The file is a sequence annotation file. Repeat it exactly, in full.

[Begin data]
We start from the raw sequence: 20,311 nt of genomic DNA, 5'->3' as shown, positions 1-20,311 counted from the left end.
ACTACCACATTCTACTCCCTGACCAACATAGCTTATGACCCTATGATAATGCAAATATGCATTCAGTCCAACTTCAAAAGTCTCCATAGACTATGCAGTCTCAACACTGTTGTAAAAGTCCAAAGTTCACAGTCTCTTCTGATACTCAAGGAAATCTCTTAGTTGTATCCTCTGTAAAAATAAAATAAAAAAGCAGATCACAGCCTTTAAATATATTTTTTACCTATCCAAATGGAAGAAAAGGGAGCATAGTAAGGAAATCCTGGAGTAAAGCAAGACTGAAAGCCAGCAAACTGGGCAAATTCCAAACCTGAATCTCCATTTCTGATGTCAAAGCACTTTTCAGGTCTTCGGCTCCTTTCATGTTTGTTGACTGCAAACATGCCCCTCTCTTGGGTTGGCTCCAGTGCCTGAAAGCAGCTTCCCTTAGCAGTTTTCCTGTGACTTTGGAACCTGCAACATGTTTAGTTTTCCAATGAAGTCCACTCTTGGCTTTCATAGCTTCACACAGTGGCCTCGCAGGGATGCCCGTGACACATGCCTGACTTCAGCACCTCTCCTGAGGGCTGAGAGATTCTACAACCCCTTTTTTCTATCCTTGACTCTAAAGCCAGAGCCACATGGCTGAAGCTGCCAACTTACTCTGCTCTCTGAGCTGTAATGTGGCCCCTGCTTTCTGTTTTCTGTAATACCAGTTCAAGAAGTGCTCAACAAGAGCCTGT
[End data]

We start from the raw sequence: 20,311 nt of genomic DNA, 5'->3' as shown, positions 1-20,311 counted from the left end.
ACTACCACATTCTACTCCCTGACCAACATAGCTTATGACCCTATGATAATGCAAATATGCATTCAGTCCAACTTCAAAAGTCTCCATAGACTATGCAGTCTCAACACTGTTGTAAAAGTCCAAAGTTCACAGTCTCTTCTGATACTCAAGGAAATCTCTTAGTTGTATCCTCTGTAAAAATAAAATAAAAAAGCAGATCACAGCCTTTAAATATATTTTTTACCTATCCAAATGGAAGAAAAGGGAGCATAGTAAGGAAATCCTGGAGTAAAGCAAGACTGAAAGCCAGCAAACTGGGCAAATTCCAAACCTGAATCTCCATTTCTGATGTCAAAGCACTTTTCAGGTCTTCGGCTCCTTTCATGTTTGTTGACTGCAAACATGCCCCTCTCTTGGGTTGGCTCCAGTGCCTGAAAGCAGCTTCCCTTAGCAGTTTTCCTGTGACTTTGGAACCTGCAACATGTTTAGTTTTCCAATGAAGTCCACTCTTGGCTTTCATAGCTTCACACAGTGGCCTCGCAGGGATGCCCGTGACACATGCCTGACTTCAGCACCTCTCCTGAGGGCTGAGAGATTCTACAACCCCTTTTTTCTATCCTTGACTCTAAAGCCAGAGCCACATGGCTGAAGCTGCCAACTTACTCTGCTCTCTGAGCTGTAATGTGGCCCCTGCTTTCTGTTTTCTGTAATACCAGTTCAAGAAGTGCTCAACAAGAGCCTGT